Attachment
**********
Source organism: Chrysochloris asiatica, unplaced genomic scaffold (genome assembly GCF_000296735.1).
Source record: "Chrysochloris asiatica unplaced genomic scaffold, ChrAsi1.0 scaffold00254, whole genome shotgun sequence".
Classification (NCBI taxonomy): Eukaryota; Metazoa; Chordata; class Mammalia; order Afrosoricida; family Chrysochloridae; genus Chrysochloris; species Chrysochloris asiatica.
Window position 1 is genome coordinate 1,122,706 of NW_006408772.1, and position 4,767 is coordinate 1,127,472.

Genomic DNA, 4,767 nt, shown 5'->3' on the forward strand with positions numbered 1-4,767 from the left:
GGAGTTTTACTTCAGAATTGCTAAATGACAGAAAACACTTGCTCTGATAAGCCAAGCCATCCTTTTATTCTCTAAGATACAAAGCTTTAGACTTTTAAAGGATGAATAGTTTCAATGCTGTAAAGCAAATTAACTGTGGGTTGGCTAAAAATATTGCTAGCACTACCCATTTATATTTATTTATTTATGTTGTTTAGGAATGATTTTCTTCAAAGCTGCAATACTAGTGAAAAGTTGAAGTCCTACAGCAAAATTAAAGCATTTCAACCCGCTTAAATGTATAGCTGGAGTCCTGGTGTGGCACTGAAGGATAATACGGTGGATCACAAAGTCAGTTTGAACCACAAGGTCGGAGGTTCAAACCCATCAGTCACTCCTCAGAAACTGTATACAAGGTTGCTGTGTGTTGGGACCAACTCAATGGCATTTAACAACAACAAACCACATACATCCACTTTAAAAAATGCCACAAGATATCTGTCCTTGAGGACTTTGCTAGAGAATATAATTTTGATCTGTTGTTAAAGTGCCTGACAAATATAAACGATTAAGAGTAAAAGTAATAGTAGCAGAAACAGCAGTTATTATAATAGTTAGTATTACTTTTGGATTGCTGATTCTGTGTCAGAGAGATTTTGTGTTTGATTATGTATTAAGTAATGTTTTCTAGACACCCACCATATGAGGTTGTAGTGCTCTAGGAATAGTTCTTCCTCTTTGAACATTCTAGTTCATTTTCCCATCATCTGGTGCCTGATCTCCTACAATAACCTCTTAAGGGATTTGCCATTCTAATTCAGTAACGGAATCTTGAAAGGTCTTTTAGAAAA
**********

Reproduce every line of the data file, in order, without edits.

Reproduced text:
Source organism: Chrysochloris asiatica, unplaced genomic scaffold (genome assembly GCF_000296735.1).
Source record: "Chrysochloris asiatica unplaced genomic scaffold, ChrAsi1.0 scaffold00254, whole genome shotgun sequence".
Classification (NCBI taxonomy): Eukaryota; Metazoa; Chordata; class Mammalia; order Afrosoricida; family Chrysochloridae; genus Chrysochloris; species Chrysochloris asiatica.
Window position 1 is genome coordinate 1,122,706 of NW_006408772.1, and position 4,767 is coordinate 1,127,472.

Genomic DNA, 4,767 nt, shown 5'->3' on the forward strand with positions numbered 1-4,767 from the left:
GGAGTTTTACTTCAGAATTGCTAAATGACAGAAAACACTTGCTCTGATAAGCCAAGCCATCCTTTTATTCTCTAAGATACAAAGCTTTAGACTTTTAAAGGATGAATAGTTTCAATGCTGTAAAGCAAATTAACTGTGGGTTGGCTAAAAATATTGCTAGCACTACCCATTTATATTTATTTATTTATGTTGTTTAGGAATGATTTTCTTCAAAGCTGCAATACTAGTGAAAAGTTGAAGTCCTACAGCAAAATTAAAGCATTTCAACCCGCTTAAATGTATAGCTGGAGTCCTGGTGTGGCACTGAAGGATAATACGGTGGATCACAAAGTCAGTTTGAACCACAAGGTCGGAGGTTCAAACCCATCAGTCACTCCTCAGAAACTGTATACAAGGTTGCTGTGTGTTGGGACCAACTCAATGGCATTTAACAACAACAAACCACATACATCCACTTTAAAAAATGCCACAAGATATCTGTCCTTGAGGACTTTGCTAGAGAATATAATTTTGATCTGTTGTTAAAGTGCCTGACAAATATAAACGATTAAGAGTAAAAGTAATAGTAGCAGAAACAGCAGTTATTATAATAGTTAGTATTACTTTTGGATTGCTGATTCTGTGTCAGAGAGATTTTGTGTTTGATTATGTATTAAGTAATGTTTTCTAGACACCCACCATATGAGGTTGTAGTGCTCTAGGAATAGTTCTTCCTCTTTGAACATTCTAGTTCATTTTCCCATCATCTGGTGCCTGATCTCCTACAATAACCTCTTAAGGGATTTGCCATTCTAATTCAGTAACGGAATCTTGAAAGGTCTTTTAGAAAA